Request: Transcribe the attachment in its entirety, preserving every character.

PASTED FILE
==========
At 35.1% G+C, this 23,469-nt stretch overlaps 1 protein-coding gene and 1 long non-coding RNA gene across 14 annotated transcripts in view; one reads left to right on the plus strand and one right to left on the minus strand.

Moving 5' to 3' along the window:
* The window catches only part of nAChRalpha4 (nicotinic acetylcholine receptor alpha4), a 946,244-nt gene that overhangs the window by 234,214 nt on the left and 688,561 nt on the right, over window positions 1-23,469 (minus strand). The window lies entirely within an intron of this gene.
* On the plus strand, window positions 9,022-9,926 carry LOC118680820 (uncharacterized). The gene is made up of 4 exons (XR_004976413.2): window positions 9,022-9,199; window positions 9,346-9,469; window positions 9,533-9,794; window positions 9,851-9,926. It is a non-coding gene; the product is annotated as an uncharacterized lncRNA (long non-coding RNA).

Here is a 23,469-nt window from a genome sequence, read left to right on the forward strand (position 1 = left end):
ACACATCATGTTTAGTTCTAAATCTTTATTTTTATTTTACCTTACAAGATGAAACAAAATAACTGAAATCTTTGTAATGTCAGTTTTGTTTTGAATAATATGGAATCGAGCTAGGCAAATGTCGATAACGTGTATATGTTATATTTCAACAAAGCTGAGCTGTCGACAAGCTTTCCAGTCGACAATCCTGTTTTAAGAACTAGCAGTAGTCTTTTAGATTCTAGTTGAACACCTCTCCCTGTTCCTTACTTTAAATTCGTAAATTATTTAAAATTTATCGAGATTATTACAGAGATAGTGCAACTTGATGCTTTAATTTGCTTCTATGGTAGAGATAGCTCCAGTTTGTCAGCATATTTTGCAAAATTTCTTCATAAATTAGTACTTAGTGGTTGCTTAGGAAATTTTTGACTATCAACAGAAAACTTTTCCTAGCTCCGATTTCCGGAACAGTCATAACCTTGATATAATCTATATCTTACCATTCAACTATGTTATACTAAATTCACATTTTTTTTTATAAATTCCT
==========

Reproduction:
At 35.1% G+C, this 23,469-nt stretch overlaps 1 protein-coding gene and 1 long non-coding RNA gene across 14 annotated transcripts in view; one reads left to right on the plus strand and one right to left on the minus strand.

Moving 5' to 3' along the window:
* The window catches only part of nAChRalpha4 (nicotinic acetylcholine receptor alpha4), a 946,244-nt gene that overhangs the window by 234,214 nt on the left and 688,561 nt on the right, over window positions 1-23,469 (minus strand). The window lies entirely within an intron of this gene.
* On the plus strand, window positions 9,022-9,926 carry LOC118680820 (uncharacterized). The gene is made up of 4 exons (XR_004976413.2): window positions 9,022-9,199; window positions 9,346-9,469; window positions 9,533-9,794; window positions 9,851-9,926. It is a non-coding gene; the product is annotated as an uncharacterized lncRNA (long non-coding RNA).

Here is a 23,469-nt window from a genome sequence, read left to right on the forward strand (position 1 = left end):
ACACATCATGTTTAGTTCTAAATCTTTATTTTTATTTTACCTTACAAGATGAAACAAAATAACTGAAATCTTTGTAATGTCAGTTTTGTTTTGAATAATATGGAATCGAGCTAGGCAAATGTCGATAACGTGTATATGTTATATTTCAACAAAGCTGAGCTGTCGACAAGCTTTCCAGTCGACAATCCTGTTTTAAGAACTAGCAGTAGTCTTTTAGATTCTAGTTGAACACCTCTCCCTGTTCCTTACTTTAAATTCGTAAATTATTTAAAATTTATCGAGATTATTACAGAGATAGTGCAACTTGATGCTTTAATTTGCTTCTATGGTAGAGATAGCTCCAGTTTGTCAGCATATTTTGCAAAATTTCTTCATAAATTAGTACTTAGTGGTTGCTTAGGAAATTTTTGACTATCAACAGAAAACTTTTCCTAGCTCCGATTTCCGGAACAGTCATAACCTTGATATAATCTATATCTTACCATTCAACTATGTTATACTAAATTCACATTTTTTTTTATAAATTCCT